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Set Theory of Thought

[THIS SECTION NEEDS WORKING but I'm just putting things where they belong in a very quick pass so that I can get this book ORGANIZED.]



For any given object, the intersection and the union of its identity set with itself is the identity set of the object, and the intersection of the identity groups of two different objects is the empty set. This last line defines, in fact, the very essence of what we mean by ``different'' just as the first two lines encapsulate what we mean by ``the same''.

Let us relate these two statements back to the Laws of Thought. In an existential $\mu$-set theory, $\mu$ is not a set. Our human minds try to interpret it as ``the set of things that do not exist'' within the existential set Universe in question, but of course no such set exists within that set Universe (including the empty set) - it is a $\mu$ statement even in English. Nevertheless, we recognize the first of these two relations as the Law of Contradiction where as usual, $a$ can be any object or the ``empty object'' corresponding to the empty set drawn from within the set Universe. Rendered in English, it says that ``the intersection of any object drawn from our Universal set and not-an-set is not-a-set'' (within the existential Universal set of the theory). Nor can we form the union of any set object to a ``$\mu$-thing'' that is not, in fact a set.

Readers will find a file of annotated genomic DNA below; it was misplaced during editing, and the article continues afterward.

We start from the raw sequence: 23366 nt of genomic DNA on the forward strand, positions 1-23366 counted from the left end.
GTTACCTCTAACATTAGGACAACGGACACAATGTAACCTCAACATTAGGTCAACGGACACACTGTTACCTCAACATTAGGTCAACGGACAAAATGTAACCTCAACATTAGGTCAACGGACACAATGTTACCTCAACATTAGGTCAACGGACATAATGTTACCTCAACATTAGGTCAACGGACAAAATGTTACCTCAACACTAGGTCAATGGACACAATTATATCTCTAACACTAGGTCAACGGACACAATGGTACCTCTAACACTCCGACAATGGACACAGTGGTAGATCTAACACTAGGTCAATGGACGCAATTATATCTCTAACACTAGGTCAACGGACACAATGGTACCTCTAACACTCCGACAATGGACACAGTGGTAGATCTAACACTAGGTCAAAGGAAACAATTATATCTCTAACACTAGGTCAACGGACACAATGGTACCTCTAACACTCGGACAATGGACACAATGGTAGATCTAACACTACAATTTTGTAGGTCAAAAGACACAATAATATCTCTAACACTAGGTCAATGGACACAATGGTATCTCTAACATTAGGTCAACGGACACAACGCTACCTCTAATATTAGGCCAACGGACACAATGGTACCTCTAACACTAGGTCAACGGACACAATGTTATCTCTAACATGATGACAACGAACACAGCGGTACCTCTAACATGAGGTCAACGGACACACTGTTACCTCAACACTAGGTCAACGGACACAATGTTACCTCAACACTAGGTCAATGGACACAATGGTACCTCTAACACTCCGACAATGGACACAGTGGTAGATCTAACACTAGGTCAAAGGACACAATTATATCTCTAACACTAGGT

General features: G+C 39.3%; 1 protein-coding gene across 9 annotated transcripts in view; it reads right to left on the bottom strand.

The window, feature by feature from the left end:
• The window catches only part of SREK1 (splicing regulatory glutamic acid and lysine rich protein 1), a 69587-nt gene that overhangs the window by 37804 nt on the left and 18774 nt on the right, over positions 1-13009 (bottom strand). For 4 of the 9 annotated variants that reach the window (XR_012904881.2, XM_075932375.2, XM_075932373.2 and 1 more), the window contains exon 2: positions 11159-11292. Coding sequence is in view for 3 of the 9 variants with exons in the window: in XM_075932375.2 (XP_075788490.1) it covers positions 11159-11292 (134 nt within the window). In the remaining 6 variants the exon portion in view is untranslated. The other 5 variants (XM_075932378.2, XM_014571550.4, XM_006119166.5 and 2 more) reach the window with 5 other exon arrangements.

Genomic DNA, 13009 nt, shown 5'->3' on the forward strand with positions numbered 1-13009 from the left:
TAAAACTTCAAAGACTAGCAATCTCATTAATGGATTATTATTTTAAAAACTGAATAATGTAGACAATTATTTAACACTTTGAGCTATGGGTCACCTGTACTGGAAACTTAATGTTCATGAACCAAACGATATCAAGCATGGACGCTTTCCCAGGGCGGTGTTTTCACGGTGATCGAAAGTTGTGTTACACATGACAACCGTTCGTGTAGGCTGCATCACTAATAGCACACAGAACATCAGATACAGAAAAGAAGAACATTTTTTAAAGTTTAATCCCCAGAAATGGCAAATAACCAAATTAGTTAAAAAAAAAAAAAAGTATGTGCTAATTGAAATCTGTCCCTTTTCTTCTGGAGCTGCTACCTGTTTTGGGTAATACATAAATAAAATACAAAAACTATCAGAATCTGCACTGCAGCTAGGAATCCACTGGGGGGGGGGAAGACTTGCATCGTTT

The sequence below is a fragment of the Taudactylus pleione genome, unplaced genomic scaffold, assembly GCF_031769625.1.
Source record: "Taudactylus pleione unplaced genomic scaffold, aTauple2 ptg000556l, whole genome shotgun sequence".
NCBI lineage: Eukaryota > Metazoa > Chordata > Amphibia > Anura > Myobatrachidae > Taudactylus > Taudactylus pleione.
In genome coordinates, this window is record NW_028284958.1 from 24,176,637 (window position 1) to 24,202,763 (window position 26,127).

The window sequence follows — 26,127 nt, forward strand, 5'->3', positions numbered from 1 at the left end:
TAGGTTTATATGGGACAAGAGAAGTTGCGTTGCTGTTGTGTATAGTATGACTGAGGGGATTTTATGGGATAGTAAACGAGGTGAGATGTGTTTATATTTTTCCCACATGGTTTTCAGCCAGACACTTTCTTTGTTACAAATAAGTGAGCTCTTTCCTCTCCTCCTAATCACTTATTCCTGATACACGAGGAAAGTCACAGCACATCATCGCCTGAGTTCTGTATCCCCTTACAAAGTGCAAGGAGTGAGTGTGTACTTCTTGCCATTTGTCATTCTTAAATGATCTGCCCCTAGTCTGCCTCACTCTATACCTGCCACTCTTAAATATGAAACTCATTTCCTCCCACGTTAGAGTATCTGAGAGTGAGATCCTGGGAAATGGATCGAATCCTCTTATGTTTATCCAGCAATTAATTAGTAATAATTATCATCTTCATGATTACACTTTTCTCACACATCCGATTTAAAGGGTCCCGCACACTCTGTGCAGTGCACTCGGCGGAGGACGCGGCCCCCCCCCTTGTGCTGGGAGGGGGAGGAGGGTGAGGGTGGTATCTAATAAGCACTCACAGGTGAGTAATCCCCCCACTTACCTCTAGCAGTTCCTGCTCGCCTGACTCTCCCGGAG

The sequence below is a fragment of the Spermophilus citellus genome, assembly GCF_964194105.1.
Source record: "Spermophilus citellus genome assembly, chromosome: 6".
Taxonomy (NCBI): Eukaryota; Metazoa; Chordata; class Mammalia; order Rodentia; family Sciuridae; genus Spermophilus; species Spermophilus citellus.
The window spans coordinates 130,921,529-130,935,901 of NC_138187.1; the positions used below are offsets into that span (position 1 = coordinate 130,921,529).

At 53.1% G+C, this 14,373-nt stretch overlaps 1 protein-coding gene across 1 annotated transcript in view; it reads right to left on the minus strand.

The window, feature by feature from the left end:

In this formulation, the two $\mu$-statements become requirements of consistency of a set theory. Once one defines a set Universe with its implicit existential subsets, then any sort of algebraic operation or set specification that yields a result that isn't one of these subsets must be $\mu$, an inconsistent result. That isn't a disaster, but it does mean that this and any subsequent operations involving that result are also $\mu$ - meaningless - within the specified theory.


next up previous contents
Next: Summary Up: Formal Set Theory Previous: A Bit of Formalism   Contents
Robert G. Brown 2007-12-17